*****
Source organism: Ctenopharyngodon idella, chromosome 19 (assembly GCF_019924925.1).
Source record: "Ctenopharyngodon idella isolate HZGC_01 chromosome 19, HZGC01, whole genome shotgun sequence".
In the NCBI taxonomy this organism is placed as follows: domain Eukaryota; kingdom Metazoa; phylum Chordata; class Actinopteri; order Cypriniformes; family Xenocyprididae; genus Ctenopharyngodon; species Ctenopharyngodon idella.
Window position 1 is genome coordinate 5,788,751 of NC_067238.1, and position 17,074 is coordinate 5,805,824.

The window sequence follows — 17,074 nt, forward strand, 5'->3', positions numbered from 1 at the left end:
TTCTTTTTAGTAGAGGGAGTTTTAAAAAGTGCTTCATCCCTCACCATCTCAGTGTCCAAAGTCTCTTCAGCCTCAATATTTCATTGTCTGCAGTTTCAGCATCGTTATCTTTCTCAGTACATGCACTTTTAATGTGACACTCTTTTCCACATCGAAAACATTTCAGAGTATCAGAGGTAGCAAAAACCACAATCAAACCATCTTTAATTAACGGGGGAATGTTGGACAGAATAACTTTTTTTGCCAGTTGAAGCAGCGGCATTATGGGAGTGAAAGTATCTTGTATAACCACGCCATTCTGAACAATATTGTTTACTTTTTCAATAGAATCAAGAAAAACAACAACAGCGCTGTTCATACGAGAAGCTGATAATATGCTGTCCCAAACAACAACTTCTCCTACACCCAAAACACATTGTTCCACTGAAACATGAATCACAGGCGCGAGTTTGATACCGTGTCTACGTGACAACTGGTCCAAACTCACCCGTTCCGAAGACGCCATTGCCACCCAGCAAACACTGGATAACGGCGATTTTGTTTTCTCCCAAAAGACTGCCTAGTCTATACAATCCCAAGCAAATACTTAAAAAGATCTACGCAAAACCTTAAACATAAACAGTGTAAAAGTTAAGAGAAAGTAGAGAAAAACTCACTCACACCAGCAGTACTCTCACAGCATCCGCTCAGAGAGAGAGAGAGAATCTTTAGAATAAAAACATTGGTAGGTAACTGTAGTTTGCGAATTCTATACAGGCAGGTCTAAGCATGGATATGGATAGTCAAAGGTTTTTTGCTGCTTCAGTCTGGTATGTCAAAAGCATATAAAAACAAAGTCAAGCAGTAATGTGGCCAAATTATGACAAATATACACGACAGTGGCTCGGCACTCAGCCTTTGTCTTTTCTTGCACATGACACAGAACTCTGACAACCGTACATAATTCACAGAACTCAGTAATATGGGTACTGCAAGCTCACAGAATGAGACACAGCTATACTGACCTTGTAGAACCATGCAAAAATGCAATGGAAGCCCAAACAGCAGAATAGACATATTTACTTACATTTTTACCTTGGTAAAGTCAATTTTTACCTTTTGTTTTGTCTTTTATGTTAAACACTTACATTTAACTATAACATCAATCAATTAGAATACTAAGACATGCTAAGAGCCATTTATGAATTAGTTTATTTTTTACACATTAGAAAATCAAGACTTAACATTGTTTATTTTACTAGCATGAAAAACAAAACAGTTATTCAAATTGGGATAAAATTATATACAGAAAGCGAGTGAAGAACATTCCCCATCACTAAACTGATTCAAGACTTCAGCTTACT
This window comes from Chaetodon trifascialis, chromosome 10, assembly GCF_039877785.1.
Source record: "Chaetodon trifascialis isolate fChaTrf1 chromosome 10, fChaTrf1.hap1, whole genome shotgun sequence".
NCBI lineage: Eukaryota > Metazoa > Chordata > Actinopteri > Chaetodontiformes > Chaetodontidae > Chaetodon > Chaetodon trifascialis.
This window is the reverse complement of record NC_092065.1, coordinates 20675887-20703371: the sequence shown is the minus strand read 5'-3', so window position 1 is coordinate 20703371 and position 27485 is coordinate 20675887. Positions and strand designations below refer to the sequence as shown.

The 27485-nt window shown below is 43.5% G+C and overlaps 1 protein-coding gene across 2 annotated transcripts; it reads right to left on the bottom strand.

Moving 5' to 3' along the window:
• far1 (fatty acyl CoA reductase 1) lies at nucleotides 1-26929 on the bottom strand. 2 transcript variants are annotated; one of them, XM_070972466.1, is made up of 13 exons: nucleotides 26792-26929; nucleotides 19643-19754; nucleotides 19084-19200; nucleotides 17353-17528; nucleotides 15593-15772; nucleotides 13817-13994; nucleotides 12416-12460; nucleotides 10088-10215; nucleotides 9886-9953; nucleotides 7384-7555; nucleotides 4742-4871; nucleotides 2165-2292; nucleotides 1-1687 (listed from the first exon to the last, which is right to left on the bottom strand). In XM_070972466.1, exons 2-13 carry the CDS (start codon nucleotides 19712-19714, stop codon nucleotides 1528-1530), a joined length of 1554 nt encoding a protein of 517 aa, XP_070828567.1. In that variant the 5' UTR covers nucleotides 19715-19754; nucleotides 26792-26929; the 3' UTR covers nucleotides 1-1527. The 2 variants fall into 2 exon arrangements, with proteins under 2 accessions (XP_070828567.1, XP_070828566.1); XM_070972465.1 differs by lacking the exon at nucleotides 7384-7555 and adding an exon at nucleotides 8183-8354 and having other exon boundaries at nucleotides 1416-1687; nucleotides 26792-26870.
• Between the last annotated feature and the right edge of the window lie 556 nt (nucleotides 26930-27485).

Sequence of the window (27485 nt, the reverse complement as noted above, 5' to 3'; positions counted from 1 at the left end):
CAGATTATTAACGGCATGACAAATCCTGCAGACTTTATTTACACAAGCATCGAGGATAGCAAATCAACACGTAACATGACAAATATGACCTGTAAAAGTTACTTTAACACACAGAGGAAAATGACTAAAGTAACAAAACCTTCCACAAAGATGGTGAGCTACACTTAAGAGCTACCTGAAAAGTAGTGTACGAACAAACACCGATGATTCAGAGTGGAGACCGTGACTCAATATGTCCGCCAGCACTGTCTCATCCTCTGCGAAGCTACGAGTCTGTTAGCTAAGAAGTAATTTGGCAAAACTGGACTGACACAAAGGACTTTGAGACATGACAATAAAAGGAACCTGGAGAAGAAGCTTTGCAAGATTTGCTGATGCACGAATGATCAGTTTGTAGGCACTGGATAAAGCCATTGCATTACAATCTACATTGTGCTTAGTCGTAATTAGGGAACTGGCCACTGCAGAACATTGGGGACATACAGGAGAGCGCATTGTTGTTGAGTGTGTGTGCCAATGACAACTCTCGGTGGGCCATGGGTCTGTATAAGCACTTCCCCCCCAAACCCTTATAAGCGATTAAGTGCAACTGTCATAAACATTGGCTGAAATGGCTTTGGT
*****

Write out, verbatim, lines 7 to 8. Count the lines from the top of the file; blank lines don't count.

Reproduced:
This window comes from Chaetodon trifascialis, chromosome 10, assembly GCF_039877785.1.
Source record: "Chaetodon trifascialis isolate fChaTrf1 chromosome 10, fChaTrf1.hap1, whole genome shotgun sequence".